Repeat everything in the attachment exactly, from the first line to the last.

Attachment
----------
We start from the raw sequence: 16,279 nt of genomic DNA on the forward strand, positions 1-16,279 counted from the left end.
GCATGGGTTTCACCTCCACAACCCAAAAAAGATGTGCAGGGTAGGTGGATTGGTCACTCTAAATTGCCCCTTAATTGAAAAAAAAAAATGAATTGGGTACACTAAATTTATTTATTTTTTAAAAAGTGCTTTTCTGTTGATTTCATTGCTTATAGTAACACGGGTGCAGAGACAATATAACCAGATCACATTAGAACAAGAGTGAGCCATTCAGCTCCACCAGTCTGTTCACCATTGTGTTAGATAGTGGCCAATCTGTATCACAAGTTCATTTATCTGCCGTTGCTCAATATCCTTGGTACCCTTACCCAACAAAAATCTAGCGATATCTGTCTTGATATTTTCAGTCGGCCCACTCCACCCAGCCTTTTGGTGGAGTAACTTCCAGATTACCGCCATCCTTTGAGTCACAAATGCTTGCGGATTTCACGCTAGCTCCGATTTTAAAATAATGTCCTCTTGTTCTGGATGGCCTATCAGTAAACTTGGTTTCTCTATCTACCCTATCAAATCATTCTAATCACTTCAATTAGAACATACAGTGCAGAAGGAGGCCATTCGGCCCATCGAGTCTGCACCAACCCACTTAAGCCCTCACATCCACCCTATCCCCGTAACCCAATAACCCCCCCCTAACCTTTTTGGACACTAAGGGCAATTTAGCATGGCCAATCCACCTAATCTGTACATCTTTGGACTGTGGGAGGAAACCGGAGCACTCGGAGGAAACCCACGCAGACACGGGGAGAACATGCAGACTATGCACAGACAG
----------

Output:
We start from the raw sequence: 16,279 nt of genomic DNA on the forward strand, positions 1-16,279 counted from the left end.
GCATGGGTTTCACCTCCACAACCCAAAAAAGATGTGCAGGGTAGGTGGATTGGTCACTCTAAATTGCCCCTTAATTGAAAAAAAAAAATGAATTGGGTACACTAAATTTATTTATTTTTTAAAAAGTGCTTTTCTGTTGATTTCATTGCTTATAGTAACACGGGTGCAGAGACAATATAACCAGATCACATTAGAACAAGAGTGAGCCATTCAGCTCCACCAGTCTGTTCACCATTGTGTTAGATAGTGGCCAATCTGTATCACAAGTTCATTTATCTGCCGTTGCTCAATATCCTTGGTACCCTTACCCAACAAAAATCTAGCGATATCTGTCTTGATATTTTCAGTCGGCCCACTCCACCCAGCCTTTTGGTGGAGTAACTTCCAGATTACCGCCATCCTTTGAGTCACAAATGCTTGCGGATTTCACGCTAGCTCCGATTTTAAAATAATGTCCTCTTGTTCTGGATGGCCTATCAGTAAACTTGGTTTCTCTATCTACCCTATCAAATCATTCTAATCACTTCAATTAGAACATACAGTGCAGAAGGAGGCCATTCGGCCCATCGAGTCTGCACCAACCCACTTAAGCCCTCACATCCACCCTATCCCCGTAACCCAATAACCCCCCCCTAACCTTTTTGGACACTAAGGGCAATTTAGCATGGCCAATCCACCTAATCTGTACATCTTTGGACTGTGGGAGGAAACCGGAGCACTCGGAGGAAACCCACGCAGACACGGGGAGAACATGCAGACTATGCACAGACAG